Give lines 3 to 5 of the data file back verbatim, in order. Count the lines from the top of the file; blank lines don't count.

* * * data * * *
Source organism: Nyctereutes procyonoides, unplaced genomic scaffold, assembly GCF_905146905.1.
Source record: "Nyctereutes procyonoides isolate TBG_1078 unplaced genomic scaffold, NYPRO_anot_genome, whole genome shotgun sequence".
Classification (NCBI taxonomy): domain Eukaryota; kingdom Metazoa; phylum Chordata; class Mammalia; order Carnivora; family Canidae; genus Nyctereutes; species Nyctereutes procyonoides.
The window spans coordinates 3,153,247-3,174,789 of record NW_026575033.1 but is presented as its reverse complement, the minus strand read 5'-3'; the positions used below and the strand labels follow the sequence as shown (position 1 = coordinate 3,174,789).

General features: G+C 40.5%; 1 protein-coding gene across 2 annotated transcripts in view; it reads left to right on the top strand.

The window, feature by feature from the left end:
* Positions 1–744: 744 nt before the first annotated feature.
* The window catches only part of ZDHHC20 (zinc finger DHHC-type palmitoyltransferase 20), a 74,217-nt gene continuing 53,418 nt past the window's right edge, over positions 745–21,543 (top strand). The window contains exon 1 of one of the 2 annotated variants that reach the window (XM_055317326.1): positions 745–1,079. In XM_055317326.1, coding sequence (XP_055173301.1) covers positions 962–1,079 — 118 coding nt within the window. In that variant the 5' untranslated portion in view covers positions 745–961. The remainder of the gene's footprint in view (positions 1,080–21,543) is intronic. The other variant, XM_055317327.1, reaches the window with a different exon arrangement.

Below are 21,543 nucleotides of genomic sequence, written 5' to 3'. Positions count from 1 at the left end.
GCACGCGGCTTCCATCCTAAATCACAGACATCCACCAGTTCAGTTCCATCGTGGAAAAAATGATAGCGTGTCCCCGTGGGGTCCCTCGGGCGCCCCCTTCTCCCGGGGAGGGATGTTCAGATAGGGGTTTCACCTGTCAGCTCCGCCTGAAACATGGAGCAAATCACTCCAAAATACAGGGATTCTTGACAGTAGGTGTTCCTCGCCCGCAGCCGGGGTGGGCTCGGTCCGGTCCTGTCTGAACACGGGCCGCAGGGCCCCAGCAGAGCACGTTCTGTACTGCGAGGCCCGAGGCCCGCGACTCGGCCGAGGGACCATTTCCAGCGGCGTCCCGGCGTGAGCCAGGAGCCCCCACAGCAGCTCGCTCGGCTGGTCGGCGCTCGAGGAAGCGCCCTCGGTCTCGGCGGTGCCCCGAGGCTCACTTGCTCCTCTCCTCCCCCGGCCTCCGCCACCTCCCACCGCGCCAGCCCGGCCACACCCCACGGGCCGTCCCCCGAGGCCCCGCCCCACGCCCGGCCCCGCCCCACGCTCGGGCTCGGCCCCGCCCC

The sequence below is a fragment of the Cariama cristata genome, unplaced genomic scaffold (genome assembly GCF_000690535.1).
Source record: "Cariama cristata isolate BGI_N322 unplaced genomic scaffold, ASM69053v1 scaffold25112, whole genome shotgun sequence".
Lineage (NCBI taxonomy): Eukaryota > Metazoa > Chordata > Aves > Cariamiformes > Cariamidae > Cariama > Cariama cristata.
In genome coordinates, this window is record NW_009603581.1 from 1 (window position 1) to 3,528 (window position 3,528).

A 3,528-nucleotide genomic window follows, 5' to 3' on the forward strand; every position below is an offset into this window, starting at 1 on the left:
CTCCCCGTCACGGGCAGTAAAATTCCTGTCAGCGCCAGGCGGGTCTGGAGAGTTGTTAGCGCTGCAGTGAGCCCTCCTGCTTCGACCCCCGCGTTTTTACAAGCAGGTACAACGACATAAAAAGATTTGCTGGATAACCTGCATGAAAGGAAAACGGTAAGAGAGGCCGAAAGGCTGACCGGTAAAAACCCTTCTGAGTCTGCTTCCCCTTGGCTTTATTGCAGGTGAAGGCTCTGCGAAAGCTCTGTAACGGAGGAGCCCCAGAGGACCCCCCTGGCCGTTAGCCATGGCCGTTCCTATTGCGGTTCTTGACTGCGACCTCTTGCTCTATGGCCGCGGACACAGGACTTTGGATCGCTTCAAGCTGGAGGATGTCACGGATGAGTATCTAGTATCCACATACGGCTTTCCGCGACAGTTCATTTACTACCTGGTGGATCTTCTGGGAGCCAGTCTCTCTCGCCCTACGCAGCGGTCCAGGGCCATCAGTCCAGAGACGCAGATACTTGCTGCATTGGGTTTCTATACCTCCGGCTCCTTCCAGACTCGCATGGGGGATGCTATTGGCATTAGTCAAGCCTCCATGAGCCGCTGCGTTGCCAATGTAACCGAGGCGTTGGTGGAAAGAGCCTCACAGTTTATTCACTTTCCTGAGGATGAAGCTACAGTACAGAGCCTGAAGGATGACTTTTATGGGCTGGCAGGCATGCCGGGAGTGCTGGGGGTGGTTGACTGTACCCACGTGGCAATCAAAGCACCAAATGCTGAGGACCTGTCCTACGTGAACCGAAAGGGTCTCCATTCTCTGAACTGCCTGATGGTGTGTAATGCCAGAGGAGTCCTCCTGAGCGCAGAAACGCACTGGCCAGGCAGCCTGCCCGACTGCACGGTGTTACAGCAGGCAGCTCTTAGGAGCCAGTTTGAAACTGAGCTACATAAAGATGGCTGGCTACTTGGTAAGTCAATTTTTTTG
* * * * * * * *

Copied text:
Classification (NCBI taxonomy): domain Eukaryota; kingdom Metazoa; phylum Chordata; class Mammalia; order Carnivora; family Canidae; genus Nyctereutes; species Nyctereutes procyonoides.
The window spans coordinates 3,153,247-3,174,789 of record NW_026575033.1 but is presented as its reverse complement, the minus strand read 5'-3'; the positions used below and the strand labels follow the sequence as shown (position 1 = coordinate 3,174,789).

General features: G+C 40.5%; 1 protein-coding gene across 2 annotated transcripts in view; it reads left to right on the top strand.